It is daunting for an inexperienced writer to approach a commercial publisher direct. It’s difficult to find out who to submit to, and what those editors want to see. And once all that’s done, those editors aren’t often keen to chat. While commercial presses value their writers they don’t cosy up to them: they prefer business relationships with their writers, not instant friendships.
Vanity publishers, on the other hand, go out of their way to seem friendly and approachable to all the writers they can find. They indulge in cheerful chatter and use all sorts of techniques to encourage new writers to feel that they share a friendship, rather than a business relationship: they make their writers feel safe, special and valued right from that very first contact.
Vanity presses insist that the big publishers consider themselves too important to consider work from new, apparently insignificant writers. They foster the belief that commercial presses treat their writers badly, and that vanity publishing is the only way to proceed if a writer wants to be treated with any sort of respect. It’s difficult to face rejection, and the criticism that that implies. It’s not surprising that many writers don’t feel up to exposing themselves to it over and over again, and that when they find a press which seems to understand what they’re going through, and it is willing to take a chance on their writing, they decide that it must be a good one.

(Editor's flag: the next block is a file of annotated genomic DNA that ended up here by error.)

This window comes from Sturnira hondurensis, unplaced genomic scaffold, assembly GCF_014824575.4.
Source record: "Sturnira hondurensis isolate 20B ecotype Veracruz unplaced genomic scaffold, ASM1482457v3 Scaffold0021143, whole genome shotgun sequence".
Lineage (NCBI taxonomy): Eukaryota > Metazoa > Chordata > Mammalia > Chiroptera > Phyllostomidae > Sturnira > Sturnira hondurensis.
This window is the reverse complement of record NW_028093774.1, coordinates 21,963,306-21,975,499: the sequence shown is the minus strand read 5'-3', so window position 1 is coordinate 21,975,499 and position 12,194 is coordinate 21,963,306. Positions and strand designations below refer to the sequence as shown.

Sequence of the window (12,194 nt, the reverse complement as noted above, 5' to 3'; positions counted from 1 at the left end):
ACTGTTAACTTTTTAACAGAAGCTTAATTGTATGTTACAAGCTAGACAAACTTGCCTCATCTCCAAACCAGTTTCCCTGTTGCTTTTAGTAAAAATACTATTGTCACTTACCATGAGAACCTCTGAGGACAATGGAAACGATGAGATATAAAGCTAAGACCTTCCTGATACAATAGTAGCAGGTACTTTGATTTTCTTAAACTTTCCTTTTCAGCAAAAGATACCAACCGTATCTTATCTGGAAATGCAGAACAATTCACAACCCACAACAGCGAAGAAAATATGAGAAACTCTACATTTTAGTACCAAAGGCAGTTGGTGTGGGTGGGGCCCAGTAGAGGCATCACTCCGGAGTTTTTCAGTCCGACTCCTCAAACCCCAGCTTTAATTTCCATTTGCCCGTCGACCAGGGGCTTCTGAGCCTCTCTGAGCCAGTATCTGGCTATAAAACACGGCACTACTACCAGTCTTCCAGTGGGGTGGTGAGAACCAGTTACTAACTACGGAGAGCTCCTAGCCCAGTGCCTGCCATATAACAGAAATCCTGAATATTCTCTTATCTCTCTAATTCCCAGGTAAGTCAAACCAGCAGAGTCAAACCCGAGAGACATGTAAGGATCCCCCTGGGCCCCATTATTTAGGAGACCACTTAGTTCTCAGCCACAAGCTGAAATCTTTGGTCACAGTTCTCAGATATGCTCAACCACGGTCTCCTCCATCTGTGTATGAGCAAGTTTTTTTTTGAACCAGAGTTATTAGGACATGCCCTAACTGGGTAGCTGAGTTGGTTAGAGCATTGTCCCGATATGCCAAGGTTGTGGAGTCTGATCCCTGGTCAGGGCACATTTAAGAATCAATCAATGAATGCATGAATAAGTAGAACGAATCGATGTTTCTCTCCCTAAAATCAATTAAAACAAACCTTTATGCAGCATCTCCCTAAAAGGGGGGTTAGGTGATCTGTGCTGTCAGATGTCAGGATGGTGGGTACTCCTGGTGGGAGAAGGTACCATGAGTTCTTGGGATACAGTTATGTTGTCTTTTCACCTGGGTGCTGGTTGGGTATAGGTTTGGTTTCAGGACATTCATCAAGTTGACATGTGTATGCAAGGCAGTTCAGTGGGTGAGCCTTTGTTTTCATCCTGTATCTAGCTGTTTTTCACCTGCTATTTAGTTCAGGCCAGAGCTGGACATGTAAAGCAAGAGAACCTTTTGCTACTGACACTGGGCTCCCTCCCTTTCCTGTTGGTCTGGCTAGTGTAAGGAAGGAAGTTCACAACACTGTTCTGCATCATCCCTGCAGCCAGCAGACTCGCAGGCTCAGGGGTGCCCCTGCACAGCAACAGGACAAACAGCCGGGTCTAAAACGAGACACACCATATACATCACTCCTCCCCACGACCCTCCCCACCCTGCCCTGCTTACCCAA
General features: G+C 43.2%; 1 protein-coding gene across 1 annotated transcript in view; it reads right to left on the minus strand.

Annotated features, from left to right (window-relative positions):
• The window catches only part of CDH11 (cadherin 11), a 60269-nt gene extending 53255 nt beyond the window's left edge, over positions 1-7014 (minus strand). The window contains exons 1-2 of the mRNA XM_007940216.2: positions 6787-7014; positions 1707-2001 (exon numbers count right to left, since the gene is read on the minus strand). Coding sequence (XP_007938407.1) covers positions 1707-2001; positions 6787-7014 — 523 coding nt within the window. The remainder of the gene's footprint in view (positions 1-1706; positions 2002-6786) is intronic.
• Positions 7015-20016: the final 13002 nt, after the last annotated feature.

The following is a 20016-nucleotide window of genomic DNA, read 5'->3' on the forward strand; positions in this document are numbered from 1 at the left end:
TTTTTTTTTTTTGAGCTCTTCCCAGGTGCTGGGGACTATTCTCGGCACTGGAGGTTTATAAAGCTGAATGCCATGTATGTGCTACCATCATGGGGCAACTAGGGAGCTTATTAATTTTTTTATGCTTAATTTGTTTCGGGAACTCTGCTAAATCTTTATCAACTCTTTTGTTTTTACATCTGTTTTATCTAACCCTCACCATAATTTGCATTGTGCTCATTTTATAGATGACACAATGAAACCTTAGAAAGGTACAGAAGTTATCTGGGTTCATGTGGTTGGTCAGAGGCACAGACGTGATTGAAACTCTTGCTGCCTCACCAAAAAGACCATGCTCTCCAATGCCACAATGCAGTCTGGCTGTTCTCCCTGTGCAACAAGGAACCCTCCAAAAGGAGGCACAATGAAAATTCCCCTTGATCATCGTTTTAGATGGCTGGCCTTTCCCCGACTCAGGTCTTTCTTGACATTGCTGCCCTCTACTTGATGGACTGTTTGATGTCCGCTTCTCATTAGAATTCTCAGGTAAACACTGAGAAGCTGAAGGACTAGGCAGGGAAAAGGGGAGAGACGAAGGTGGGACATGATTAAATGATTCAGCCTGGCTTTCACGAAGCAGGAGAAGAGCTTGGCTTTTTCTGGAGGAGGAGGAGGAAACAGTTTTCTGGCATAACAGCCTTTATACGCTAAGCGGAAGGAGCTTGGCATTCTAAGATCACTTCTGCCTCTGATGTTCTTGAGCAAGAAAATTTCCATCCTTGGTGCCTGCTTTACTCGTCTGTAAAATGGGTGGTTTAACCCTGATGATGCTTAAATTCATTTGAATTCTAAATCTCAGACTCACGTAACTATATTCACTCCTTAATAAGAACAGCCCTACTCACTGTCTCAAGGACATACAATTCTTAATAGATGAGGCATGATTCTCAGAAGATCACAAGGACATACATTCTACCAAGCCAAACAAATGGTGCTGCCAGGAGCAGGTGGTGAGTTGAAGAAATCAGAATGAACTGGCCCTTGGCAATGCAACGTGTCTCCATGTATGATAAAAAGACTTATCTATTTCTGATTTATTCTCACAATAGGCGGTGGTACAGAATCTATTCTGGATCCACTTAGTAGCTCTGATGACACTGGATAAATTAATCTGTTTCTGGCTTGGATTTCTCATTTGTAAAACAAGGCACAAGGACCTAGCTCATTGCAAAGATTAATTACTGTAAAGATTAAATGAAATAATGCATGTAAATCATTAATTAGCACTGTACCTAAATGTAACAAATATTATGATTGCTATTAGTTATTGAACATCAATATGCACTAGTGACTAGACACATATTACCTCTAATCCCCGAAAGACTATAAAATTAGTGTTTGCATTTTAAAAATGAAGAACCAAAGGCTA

When they are eventually slapped with a demand for money they justify it in all sorts of ways. This publisher must be a good guy, they reason: it understands how difficult it is to get published, it’s prepared to give a chance to an unknown, and no one else will even consider them—which is what the publisher has told them, one way or another, right from that very first contact. The vanity publisher has made them feel safe, among friends, and appreciated, whereas the commercial publisher simply rejected their work.
Commercial presses aim to seduce their readers, not their writers, because that’s who they sell to, and that’s where they make their money: vanity presses focus their attentions on the writer, because that’s where their particular pot of gold lies.